The Mountain Valley Watch submitted a report to the Virginia State Water Control Board August 10 detailing numerous incident reports submitted by volunteers along the Mountain Valley Pipeline route. The report was submitted as new information relevant to the Nationwide Permit 12 comment period opened by the Board earlier this year.
The report includes severe incidents that were reported through the program, with a focus on recurring incidents despite ongoing maintenance, MVP’s voluntary stop work order, and DEQ’s Notice of Violation. Additionally, the report includes scientific analyses of stormwater runoff impacts, watershed impacts, local geohazards that contribute to these issues, and the ineffectiveness of Best Management Practices in the conditions found along the route regardless of whether or not BMPs are implemented properly.
A revised report was completed August 13, with small changes made to improve readability of the data included.
Roberta Bondurant, POWHR Coalition Co-Chair:
“The report released by the Mountain Valley Watch shows imminent need for reconsideration of the entire Mountain Valley Pipeline project. Virginia regulators authorized this project knowing full well the state had insufficient resources to hire additional erosion and sedimentation inspectors based in the field, instead of the paltry few based in Richmond. Now, in the words of Director Paylor, the state is practicing triage.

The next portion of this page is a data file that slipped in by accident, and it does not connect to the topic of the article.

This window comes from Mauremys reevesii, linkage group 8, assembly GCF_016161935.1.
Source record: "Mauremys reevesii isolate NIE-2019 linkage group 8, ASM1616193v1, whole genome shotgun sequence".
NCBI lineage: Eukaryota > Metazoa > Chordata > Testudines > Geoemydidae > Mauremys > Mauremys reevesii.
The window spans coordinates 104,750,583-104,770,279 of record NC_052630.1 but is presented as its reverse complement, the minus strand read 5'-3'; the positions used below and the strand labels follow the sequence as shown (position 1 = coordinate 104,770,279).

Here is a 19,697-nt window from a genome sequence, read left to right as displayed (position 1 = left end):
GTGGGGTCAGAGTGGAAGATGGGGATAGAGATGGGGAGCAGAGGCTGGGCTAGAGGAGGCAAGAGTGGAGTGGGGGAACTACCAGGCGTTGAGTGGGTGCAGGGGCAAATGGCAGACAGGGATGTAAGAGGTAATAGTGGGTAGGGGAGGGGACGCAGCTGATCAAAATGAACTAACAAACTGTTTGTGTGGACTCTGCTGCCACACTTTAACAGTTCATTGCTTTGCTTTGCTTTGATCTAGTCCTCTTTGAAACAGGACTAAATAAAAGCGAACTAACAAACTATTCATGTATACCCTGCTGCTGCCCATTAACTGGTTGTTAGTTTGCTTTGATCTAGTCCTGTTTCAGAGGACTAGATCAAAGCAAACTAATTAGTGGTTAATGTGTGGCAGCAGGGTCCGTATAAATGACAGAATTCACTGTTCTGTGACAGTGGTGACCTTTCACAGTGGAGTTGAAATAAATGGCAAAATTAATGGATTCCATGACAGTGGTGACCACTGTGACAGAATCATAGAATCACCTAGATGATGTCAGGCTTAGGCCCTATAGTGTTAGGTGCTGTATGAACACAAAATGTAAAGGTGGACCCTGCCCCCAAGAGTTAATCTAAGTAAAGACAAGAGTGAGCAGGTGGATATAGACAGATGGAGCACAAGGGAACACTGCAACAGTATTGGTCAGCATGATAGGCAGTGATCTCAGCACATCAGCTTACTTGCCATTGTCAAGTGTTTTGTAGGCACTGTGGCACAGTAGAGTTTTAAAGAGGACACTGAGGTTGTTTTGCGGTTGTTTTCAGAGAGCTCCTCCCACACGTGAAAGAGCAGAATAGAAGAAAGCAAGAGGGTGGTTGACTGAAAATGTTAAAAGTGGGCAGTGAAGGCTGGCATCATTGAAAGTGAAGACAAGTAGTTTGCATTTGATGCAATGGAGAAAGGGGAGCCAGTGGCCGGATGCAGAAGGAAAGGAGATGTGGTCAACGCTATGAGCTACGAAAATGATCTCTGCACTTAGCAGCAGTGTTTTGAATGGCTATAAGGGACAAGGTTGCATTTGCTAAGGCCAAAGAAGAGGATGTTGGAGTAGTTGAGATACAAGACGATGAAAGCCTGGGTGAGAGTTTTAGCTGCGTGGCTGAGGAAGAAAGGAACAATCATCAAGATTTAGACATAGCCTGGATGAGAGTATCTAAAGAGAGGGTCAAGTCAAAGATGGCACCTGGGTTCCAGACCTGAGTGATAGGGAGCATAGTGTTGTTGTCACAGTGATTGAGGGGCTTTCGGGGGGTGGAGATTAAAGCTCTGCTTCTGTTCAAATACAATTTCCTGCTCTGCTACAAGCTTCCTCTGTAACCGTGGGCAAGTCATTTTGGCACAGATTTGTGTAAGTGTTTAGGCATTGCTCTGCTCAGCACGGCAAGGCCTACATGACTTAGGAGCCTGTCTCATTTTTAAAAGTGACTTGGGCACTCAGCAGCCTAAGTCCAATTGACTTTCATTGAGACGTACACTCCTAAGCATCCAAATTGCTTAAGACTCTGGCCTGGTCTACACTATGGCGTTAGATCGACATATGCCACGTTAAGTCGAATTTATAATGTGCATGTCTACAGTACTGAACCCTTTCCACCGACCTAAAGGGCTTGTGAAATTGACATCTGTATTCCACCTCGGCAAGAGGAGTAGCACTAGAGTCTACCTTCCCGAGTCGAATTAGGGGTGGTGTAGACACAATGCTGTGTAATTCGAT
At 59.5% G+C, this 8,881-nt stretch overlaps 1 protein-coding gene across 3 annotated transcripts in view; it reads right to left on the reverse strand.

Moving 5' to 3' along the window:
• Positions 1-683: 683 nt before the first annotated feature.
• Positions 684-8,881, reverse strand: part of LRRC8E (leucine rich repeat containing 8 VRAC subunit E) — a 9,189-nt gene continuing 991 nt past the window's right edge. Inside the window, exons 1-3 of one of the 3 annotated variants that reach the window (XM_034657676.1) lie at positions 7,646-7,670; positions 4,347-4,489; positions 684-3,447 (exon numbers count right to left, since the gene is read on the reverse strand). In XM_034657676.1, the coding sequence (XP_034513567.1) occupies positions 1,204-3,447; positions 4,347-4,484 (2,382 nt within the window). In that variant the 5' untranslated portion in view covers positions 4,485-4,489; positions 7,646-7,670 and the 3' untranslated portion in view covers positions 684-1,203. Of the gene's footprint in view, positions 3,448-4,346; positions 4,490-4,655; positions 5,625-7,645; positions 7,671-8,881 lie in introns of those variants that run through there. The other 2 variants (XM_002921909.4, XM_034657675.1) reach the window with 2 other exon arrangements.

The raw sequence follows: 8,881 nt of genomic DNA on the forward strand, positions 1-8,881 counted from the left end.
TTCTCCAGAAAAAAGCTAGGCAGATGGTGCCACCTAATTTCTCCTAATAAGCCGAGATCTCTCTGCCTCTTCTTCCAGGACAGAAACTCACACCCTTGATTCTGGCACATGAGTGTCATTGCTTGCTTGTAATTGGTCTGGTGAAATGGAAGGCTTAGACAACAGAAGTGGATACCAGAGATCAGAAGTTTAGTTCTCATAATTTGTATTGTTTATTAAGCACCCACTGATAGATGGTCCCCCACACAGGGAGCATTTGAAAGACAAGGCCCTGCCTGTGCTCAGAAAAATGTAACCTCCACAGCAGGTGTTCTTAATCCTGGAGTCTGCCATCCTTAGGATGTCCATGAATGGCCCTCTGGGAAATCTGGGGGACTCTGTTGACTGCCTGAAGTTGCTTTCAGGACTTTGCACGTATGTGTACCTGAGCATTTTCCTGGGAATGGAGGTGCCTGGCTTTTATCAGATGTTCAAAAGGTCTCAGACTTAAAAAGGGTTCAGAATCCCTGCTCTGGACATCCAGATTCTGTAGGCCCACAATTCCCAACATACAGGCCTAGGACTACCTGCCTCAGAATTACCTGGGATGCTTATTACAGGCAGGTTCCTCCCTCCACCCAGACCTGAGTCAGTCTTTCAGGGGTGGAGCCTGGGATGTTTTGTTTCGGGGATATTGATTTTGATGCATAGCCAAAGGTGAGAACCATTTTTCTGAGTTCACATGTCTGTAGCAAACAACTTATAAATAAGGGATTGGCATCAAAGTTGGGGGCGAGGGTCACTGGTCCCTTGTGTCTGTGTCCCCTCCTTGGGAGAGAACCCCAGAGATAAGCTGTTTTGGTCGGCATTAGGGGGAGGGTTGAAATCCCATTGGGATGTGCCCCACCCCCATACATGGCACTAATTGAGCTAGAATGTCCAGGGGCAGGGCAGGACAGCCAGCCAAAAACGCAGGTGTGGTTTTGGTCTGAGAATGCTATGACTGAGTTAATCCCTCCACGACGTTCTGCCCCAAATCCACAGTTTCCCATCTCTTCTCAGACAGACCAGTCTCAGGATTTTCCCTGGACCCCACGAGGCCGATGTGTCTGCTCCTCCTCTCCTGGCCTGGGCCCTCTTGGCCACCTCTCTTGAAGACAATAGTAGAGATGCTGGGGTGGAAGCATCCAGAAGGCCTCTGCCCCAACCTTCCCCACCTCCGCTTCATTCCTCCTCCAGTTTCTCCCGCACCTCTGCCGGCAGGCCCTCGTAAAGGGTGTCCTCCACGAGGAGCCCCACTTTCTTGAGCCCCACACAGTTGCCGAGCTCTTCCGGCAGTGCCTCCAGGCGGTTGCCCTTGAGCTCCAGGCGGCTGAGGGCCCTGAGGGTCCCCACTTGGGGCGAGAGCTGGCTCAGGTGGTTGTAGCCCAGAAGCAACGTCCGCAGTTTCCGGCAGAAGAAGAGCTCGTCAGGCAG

“In reality, earth disturbance and consequent erosion and sedimentation began as soon as federal judges allowed early entry on February 1, and full-blown construction began very shortly after. It took days and sometimes weeks to get inspectors from Richmond to southwest Virginia when incidents were being reported. Even when hired in mid-June, third-party inspectors have minimized effects of erosion that would have put individual contractors and developers out of business. The extent and enormity of this project should not have permitted lesser planning, funding, and scrutiny from Virginia regulators — rather, it should have required more.
“Citizen volunteers have spent months documenting the severe impacts in their communities, and it is time for their voices to be heard by regulators.”
Visit the Mountain Valley Watch Portal to see evidence of additional incident reports along the MVP route and to learn more about the volunteers working to hold MVP and regulators accountable. To support the Mountain Valley Watch, make a donation through Virginia Organizing designated to POWHR!